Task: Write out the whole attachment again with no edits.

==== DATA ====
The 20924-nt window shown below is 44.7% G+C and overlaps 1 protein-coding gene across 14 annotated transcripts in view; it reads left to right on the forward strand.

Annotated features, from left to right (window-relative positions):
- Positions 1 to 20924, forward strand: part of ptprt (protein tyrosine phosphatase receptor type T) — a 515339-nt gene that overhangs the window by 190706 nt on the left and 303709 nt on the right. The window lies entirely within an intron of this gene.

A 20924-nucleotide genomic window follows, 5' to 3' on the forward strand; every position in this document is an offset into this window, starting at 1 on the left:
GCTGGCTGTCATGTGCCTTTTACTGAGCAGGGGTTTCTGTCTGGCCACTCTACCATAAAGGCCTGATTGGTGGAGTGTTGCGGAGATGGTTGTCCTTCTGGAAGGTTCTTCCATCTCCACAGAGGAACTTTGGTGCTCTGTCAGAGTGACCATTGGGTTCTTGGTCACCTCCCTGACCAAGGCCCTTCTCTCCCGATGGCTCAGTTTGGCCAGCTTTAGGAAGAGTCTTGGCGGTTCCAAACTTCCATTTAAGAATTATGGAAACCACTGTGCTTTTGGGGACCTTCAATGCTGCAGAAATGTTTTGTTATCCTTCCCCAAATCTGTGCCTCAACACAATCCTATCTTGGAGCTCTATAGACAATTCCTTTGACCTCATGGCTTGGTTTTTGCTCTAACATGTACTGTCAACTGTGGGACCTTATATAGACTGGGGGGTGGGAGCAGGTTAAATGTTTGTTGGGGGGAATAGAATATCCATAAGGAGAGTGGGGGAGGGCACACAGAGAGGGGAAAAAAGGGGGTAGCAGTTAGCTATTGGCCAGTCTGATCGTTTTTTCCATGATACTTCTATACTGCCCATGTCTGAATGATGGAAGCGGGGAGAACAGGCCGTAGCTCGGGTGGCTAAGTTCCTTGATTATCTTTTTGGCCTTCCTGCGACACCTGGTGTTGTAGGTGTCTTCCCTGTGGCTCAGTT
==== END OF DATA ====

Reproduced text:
The 20924-nt window shown below is 44.7% G+C and overlaps 1 protein-coding gene across 14 annotated transcripts in view; it reads left to right on the forward strand.

Annotated features, from left to right (window-relative positions):
- Positions 1 to 20924, forward strand: part of ptprt (protein tyrosine phosphatase receptor type T) — a 515339-nt gene that overhangs the window by 190706 nt on the left and 303709 nt on the right. The window lies entirely within an intron of this gene.

A 20924-nucleotide genomic window follows, 5' to 3' on the forward strand; every position in this document is an offset into this window, starting at 1 on the left:
GCTGGCTGTCATGTGCCTTTTACTGAGCAGGGGTTTCTGTCTGGCCACTCTACCATAAAGGCCTGATTGGTGGAGTGTTGCGGAGATGGTTGTCCTTCTGGAAGGTTCTTCCATCTCCACAGAGGAACTTTGGTGCTCTGTCAGAGTGACCATTGGGTTCTTGGTCACCTCCCTGACCAAGGCCCTTCTCTCCCGATGGCTCAGTTTGGCCAGCTTTAGGAAGAGTCTTGGCGGTTCCAAACTTCCATTTAAGAATTATGGAAACCACTGTGCTTTTGGGGACCTTCAATGCTGCAGAAATGTTTTGTTATCCTTCCCCAAATCTGTGCCTCAACACAATCCTATCTTGGAGCTCTATAGACAATTCCTTTGACCTCATGGCTTGGTTTTTGCTCTAACATGTACTGTCAACTGTGGGACCTTATATAGACTGGGGGGTGGGAGCAGGTTAAATGTTTGTTGGGGGGAATAGAATATCCATAAGGAGAGTGGGGGAGGGCACACAGAGAGGGGAAAAAAGGGGGTAGCAGTTAGCTATTGGCCAGTCTGATCGTTTTTTCCATGATACTTCTATACTGCCCATGTCTGAATGATGGAAGCGGGGAGAACAGGCCGTAGCTCGGGTGGCTAAGTTCCTTGATTATCTTTTTGGCCTTCCTGCGACACCTGGTGTTGTAGGTGTCTTCCCTGTGGCTCAGTT